A review of The Lost Summer of Louisa May Alcott

This review is way overdue! The Lost Summer of Louisa May Alcott, the debut novel of Kelly O’Connor McNees, was the book that began my current reading binge last May. My husband, bless his heart, found this book and bought it for me and I will always be grateful. The Lost Summer of Louisa May Alcott then led to my reading of Louisa May Alcott The Woman Behind Little Women by Harriet Reisen (something I had had on my bookshelf since February), and then this blog was born.

The reading of these two books was a watershed moment for me, opening up a world of reading I had not known since I was a child. I had gone on reading binges before, always about Louisa, but it usually stopped after just one book and I only read biographies. I had never read anything in her own words, mainly because of the archaic language and my own poor reading skills.

That changed after I read The Lost Summer of Louisa May Alcott. For the first time, I felt like I was inside the head and heart of Louisa. Her voice began to speak to me in a new way. The book swept me along like a rushing river; it read so easily and pulled me under. I felt engulfed by it and when I finished, I felt empty with a tremendous longing for something more. I then read Reisen’s book which lead to Louisa’ Hospital Sketches and I was hooked: I had to read anything and everything Louisa had written and couldn’t wait to write about it myself.

Now I am reading Little Women and for the first time in my 54 years, I finally understand why this book is such a phenomenon (see my post on this late revelation).

The Lost Summer of Louisa May Alcott is a fictional account, a “what if” story taking place in the summer of 1855, in Walpole, MA where the Alcott family spent a summer. McNees had always wanted to write a novel and like so many of us Alcott enthusiasts, was deeply drawn into Louisa’s story, especially after reading Martha Saxton’s Louisa May Alcott A Modern Biography. A quote from Nathaniel Hawthorne’s son, Julian, proved to be the trigger: “Did she ever have a love affair? We never knew. Yet how could a nature so imaginative, romantic and passionate escape it?”

McNees noticed in her research that despite the volumes of letters and journal entries, there was hardly any mention of that summer of 1855 in Walpole. She wrote, “The lack of historical information made it the perfect setting for the story: a lost summer in Louisa’s life.” The addition of the publishing of Walt Whitman’s classic Leaves of Green that summer set up her story perfectly.

In McNees’ story, Louisa is 22 and the family is living in Walpole thanks to the charity of a friend. Louisa meets Joseph Singer and the two (with many starts and stops) enjoy a brief  and fiery romance. McNees allows us into the mind of Louisa as she wrestles with her desire for freedom to become a writer versus love and marriage, coupled with with all requirements of being a New England woman in the mid 19th century.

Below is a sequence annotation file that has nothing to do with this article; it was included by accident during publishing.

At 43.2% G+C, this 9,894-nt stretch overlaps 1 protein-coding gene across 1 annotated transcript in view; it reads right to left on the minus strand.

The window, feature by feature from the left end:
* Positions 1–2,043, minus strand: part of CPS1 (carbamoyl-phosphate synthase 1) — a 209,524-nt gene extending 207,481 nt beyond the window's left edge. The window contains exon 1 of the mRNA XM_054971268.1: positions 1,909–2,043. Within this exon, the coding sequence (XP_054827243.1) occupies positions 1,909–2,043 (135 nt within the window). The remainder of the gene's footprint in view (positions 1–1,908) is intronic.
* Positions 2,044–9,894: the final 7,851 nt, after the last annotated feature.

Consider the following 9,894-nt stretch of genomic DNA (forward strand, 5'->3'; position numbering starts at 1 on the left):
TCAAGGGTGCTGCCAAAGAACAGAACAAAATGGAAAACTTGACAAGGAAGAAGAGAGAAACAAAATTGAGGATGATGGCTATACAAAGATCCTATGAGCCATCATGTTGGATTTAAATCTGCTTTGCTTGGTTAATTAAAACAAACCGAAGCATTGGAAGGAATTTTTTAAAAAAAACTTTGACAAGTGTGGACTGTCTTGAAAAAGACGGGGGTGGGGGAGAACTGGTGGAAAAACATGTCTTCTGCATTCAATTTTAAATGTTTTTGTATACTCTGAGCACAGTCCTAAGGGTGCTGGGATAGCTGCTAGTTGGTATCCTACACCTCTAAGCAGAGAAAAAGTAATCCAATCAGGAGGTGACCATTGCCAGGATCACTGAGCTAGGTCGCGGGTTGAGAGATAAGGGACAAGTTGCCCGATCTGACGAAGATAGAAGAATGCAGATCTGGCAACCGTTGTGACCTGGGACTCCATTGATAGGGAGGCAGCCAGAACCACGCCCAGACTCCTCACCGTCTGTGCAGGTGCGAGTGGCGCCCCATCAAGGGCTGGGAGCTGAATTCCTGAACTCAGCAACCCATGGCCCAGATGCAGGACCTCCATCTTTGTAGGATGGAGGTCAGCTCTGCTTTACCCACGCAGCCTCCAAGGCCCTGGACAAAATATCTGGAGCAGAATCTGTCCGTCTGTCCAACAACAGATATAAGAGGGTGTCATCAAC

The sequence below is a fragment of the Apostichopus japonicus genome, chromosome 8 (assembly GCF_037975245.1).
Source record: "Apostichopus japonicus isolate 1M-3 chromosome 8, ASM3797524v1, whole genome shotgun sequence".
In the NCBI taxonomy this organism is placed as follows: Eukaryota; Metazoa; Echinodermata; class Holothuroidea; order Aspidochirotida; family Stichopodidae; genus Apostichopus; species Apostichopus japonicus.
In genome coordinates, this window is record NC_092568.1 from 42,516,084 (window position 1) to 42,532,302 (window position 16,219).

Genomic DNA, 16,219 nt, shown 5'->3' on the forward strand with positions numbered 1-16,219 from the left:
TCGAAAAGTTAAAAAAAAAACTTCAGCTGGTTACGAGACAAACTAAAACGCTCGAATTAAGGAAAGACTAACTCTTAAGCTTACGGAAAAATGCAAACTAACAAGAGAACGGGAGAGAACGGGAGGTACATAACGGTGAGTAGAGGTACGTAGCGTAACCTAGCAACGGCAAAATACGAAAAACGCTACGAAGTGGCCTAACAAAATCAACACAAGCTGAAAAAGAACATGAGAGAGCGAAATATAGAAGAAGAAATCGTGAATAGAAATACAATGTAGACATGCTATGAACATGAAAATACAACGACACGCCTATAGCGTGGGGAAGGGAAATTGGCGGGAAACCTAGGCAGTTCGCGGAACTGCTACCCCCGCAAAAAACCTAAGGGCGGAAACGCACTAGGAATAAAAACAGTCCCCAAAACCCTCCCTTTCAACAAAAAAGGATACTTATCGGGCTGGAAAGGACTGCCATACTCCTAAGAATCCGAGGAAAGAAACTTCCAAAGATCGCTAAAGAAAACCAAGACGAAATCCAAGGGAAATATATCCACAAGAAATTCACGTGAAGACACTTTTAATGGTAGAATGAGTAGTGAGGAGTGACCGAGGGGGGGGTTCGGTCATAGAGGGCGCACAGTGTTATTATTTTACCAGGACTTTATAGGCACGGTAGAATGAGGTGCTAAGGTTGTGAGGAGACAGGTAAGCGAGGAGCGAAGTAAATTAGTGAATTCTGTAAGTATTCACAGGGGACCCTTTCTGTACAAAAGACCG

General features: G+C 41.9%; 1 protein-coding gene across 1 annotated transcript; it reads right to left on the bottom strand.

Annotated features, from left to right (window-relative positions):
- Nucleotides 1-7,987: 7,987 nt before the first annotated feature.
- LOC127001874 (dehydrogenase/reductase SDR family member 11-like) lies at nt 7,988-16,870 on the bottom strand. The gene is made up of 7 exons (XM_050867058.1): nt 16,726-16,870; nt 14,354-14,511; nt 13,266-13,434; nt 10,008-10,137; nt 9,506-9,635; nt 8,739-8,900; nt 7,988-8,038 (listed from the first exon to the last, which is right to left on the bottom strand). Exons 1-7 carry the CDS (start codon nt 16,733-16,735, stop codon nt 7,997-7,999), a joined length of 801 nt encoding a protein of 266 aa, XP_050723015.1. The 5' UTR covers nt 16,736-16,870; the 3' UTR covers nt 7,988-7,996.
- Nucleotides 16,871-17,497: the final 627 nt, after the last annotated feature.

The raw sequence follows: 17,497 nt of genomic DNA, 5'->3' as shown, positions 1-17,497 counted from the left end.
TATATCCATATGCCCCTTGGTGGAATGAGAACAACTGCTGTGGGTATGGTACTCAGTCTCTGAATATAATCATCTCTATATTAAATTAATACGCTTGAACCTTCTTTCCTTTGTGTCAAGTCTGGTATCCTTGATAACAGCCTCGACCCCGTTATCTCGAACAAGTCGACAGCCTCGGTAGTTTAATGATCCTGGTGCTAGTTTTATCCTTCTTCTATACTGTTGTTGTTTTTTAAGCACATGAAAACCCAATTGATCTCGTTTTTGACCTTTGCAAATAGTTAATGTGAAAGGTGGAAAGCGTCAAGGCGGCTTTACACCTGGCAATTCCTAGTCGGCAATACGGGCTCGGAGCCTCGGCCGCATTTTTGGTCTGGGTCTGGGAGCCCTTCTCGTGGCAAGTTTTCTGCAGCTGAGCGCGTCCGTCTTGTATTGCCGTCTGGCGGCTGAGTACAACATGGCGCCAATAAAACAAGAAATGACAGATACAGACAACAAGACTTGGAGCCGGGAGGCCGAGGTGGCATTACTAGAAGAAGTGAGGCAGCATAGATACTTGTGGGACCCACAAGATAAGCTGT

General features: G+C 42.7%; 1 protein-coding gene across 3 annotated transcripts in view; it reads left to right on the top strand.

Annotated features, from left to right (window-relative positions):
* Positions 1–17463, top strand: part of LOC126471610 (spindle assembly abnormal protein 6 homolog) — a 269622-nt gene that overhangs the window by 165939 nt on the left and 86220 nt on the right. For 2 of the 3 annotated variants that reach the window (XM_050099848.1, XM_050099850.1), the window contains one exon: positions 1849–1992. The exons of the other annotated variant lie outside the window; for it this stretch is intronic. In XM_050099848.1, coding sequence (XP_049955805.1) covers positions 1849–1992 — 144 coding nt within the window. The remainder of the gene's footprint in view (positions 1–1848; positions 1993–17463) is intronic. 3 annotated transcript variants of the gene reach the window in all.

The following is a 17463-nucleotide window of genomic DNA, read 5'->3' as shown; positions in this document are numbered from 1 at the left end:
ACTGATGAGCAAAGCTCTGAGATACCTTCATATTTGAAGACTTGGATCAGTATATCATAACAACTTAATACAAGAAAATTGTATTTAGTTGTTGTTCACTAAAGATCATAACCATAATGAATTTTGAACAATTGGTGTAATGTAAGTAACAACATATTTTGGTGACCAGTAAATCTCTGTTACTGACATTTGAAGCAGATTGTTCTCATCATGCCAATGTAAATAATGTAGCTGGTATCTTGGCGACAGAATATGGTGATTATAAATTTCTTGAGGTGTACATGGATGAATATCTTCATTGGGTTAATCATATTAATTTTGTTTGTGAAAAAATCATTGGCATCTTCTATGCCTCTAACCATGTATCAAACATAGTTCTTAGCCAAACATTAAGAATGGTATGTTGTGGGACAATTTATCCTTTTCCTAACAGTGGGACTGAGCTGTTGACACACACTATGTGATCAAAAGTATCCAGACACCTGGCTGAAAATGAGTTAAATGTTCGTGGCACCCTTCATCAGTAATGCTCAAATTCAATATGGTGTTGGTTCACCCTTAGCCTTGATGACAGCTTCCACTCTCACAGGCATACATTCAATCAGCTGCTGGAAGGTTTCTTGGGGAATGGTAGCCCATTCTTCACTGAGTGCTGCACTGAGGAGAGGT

I found Louisa to be a difficult young woman – tremendously passionate, often angry, very emotional (yet very guarded too), sometimes rude and yet full of vitality and life. I’ve read McNees’ book twice, the first time having not read Little Women, and just now as I am finishing up Little Women. Having come to know Jo, I do see the very clear parallels between Jo and Louisa (not that that surprises me) and it made the reading of Lost Summer even more satisfying the second time around.

Just about all the book is very believable. I did have trouble with one part (which I won’t give away here) where I questioned whether or not Louisa would have acted that way. It was more believable in the second reading, but I still have my doubts.

The Lost Summer of Louisa May Alcott is historical fiction in every sense. McNees carefully researched the era she wrote about, including many wonderful details about daily life such as candle making and cooking, along with the tremendous burdens of propriety that women had to live up to. I thought I heard her own voice every once in a while in the text which I found intriguing. Reading the hardcover version of this book is a wonderful tactile experience for the paper used is deliberately old-fashioned in appearance and touch.

I felt just as empty finishing the book this time as I did the last time. It really left me wanting more!

Be sure and pick up a copy of The Lost Summer of Louisa May Alcott – this is a must read for fan of Louisa May Alcott.

I will soon be posting an interview that I did with Kelly O’Connor McNees about this book so stay tuned. You can find out more information about McNees at her website, http://kellyoconnormcnees.com.

3 Replies to “A review of The Lost Summer of Louisa May Alcott”

  1. I enjoyed the book as well. And I took wondered about the part you wondered about. The one problem I had was about the aftermath of it. Such an event would have more hold on a person.

    I didn’t always believe the love story between the two characters though. I think more tweaking needed to be done to that.

    But overall I enjoyed it a lot. It was a fun book to read.

  2. Oh, wow. This book sounds sooooo good. I really want to read it now.

    (I hope you’re enjoying Gone With the Wind. It’d be awesome if you reviewed it here. Maybe comparing Jo/Scarlett, or Alcott/Mitchell? Only an idea. If you read a Mitchell biography, go for Margaret Mitchell and John Marsh: The Love Story Behind Gone With the Wind by Marianne Walker. WELL worth the read.)


    1. You read my mind! That’s just what I was thinking of. 🙂

      GWTW is so much fun to read! It’s a huge book which means I won’t finish it too fast and I can read it as often as I want (I tend to deliberately slow down on books I like to make them last). It’s kind of cool having a ‘deadline’ of 3 weeks when it’s due back at the library. I’ll report back when I’m done.

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